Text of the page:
Two weeks ago, we were invited to attend a private listening party for local rapper Chancellor Warhol‘s upcoming album, Paris Is Burning– at the Sudekum Planetarium. Baller, right? Having already heard its ferocious lead single, “The Kennedy’s,” we went in with high expectations for a another top-notch Warhol release. What we heard not only surpassed those expectations in every way, but landed as possibly one of the most dynamic, epic, and sprawling hip hop releases of 2013. Warhol has always had a knack for witty, emotionally charged, and self-aware lyricism. On Paris, the rapper brings even sharper craftsmanship and greater refinement to the table, coupled with a intensely-honed, yet laid back and confident, delivery. If 2011’s The Silver Factory was the sound of Warhol staking his claim to a piece of the hip hop scene, Paris Is Burning is the MC’s play for dominance. Though, at times, the record is rife with obvious influence, that never deters or overtakes Chancellor’s individually as a performer. Production-wise, Paris is a product of the post-My Beautiful Dark Twisted Fantasy soundscape, packing in sweeping, dense, and often refreshingly organic beats, allowed to run their hypnotic course, while it occasionally and unabashedly employs flourishes of auto-tuned harmony. Chancellor channels ‘Ye in his delivery at points as well, but just as seamlessly flips the switch to the earnestness of Childish Gambino, the cleverness, technical prowess, and grandiosity of Kendrick Lamar, and even the confidence and emotional resonance of Drake (but, like, if Drake were a more technically gifted MC). Thematically, Paris is Warhol’s most introspective effort, chronicling his career and personal life of late. The guest spots, tastefully employed throughout, never overtake Chancellor’s spotlight or slow the momentum of his sweeping, grand work of an album. Warhol is a thoroughly modern rapper; a product of not only the best of the current hip hop scene, but also of indie rock and pop culture at large. With Paris Is Burning, he has the potential to become a part of that cultural discussion, not just a product of it; a catalyst, even, for the direction hip hop takes next. And we couldn’t be more excited to be along for the ride.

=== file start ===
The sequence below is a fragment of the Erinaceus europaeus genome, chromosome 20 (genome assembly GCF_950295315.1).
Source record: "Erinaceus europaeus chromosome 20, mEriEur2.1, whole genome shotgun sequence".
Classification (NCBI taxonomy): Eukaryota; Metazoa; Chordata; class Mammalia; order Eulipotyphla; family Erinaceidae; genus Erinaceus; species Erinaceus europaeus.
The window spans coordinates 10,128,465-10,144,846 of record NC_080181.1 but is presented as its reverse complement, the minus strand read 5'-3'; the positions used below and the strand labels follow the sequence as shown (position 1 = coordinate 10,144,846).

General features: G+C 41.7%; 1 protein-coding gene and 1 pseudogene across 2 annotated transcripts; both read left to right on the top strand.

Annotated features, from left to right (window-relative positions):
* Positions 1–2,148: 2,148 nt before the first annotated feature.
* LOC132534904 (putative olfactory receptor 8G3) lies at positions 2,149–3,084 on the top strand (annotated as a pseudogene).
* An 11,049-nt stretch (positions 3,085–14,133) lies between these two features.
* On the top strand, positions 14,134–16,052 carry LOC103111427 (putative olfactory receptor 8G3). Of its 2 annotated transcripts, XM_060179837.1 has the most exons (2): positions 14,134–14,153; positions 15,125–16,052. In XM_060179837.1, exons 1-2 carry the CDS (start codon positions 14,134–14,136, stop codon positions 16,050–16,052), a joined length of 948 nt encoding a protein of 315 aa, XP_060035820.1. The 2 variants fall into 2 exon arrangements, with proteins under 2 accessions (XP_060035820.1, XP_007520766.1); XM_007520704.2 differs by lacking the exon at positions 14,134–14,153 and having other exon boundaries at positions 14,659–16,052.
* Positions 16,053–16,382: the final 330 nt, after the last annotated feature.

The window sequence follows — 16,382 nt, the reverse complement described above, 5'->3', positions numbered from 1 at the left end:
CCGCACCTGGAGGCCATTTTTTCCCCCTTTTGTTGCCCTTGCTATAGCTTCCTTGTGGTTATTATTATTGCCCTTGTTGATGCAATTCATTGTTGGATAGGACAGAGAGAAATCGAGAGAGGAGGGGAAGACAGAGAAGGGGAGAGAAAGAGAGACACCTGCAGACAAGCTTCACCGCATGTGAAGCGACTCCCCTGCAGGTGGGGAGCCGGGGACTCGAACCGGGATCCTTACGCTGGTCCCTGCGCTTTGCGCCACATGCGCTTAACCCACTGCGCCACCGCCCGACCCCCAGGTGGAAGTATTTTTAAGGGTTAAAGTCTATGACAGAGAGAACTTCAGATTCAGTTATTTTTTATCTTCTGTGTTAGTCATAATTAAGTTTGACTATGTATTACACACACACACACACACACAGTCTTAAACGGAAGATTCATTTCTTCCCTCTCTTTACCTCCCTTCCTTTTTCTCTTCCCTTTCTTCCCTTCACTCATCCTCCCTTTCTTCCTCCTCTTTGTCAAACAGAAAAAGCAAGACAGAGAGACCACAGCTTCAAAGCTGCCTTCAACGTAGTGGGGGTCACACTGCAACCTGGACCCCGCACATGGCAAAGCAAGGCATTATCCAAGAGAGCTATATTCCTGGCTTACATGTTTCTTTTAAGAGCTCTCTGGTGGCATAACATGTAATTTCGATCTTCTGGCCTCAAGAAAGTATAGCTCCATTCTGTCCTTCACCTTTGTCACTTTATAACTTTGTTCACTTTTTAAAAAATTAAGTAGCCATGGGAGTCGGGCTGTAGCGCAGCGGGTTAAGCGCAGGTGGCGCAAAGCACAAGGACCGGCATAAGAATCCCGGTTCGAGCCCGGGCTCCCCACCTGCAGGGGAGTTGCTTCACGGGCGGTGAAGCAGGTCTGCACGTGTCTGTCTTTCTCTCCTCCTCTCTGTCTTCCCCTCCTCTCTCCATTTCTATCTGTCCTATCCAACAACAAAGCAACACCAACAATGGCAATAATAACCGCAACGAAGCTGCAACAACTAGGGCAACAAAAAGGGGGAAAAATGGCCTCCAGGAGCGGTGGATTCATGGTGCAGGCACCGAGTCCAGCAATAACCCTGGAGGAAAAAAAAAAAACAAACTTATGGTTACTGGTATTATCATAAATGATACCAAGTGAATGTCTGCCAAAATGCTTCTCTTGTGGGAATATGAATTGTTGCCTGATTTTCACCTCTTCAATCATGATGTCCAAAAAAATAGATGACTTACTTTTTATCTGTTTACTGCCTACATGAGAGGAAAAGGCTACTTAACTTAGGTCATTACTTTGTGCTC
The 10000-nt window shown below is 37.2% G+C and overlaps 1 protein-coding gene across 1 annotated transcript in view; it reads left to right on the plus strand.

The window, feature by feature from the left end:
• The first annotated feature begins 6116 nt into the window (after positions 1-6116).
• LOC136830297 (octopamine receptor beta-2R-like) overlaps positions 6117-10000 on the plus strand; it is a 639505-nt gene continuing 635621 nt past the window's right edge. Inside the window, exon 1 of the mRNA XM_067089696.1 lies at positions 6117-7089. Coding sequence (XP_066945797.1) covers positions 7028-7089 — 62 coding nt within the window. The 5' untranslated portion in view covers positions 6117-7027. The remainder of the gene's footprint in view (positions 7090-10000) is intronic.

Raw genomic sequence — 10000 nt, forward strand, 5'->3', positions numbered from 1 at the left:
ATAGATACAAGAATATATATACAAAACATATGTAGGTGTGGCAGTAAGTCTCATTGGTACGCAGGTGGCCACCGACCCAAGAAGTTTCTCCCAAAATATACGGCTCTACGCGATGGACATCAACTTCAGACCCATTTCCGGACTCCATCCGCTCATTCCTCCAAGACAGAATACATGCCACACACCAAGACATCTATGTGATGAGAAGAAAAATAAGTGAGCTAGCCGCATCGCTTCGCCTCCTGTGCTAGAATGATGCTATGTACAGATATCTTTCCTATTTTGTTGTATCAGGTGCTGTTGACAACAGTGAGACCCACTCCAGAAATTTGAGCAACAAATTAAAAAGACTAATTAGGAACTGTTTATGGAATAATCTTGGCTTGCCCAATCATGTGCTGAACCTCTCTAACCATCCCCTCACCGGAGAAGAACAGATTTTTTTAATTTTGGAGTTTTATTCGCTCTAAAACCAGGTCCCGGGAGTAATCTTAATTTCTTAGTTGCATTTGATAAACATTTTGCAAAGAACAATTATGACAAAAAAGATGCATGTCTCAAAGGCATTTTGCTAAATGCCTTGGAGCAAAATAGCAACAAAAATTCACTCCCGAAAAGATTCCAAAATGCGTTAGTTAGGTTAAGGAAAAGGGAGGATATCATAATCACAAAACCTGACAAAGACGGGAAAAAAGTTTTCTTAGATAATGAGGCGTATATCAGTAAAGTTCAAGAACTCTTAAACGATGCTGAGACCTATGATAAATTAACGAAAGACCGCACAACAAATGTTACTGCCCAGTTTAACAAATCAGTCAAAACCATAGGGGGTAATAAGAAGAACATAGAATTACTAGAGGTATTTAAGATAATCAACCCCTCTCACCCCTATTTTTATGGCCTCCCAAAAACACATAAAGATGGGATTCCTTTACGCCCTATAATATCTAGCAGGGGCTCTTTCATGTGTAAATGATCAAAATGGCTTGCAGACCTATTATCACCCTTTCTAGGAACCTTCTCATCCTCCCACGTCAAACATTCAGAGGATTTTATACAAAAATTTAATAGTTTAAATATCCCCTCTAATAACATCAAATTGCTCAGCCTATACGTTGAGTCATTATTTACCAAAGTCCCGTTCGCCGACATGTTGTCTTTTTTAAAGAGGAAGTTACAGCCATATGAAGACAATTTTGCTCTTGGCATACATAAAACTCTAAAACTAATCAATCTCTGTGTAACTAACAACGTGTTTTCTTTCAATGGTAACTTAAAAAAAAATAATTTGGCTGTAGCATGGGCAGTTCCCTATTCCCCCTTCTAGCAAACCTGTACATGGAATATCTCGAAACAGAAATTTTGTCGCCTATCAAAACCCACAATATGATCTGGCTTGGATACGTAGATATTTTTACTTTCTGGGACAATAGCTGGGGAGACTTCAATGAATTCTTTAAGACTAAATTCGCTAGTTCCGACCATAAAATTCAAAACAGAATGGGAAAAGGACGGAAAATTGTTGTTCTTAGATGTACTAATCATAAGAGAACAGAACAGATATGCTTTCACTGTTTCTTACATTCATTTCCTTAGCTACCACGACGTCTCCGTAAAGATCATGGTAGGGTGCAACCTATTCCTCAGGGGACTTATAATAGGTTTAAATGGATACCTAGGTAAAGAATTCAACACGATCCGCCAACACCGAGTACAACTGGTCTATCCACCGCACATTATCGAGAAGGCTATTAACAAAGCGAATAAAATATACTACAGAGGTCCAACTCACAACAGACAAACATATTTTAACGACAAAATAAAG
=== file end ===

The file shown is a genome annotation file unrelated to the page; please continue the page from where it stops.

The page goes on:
While you wait to hear Paris Is Burning in full (and we wait to have another listen – it should be arriving sometime next month), you can check out Chance’s latest single, “Au Revoir.” Find it after the jump, and don’t forget to check out the rapper’s cover issue of Native, on stands now!
Produced by BoyGenius and featuring Boss of Nova, Juhi, Ruby Amanfu, and William Wolf, “Au Revoir” is a bit poppier and more experimental than previous single “The Kennedy’s.” Warhol spits the verses with a confidence and swagger that perfectly transitions from hook to hook, and never looses steam. The song premiered earlier this week on VH1’s Black Ink Crew, and you can listen for yourself below: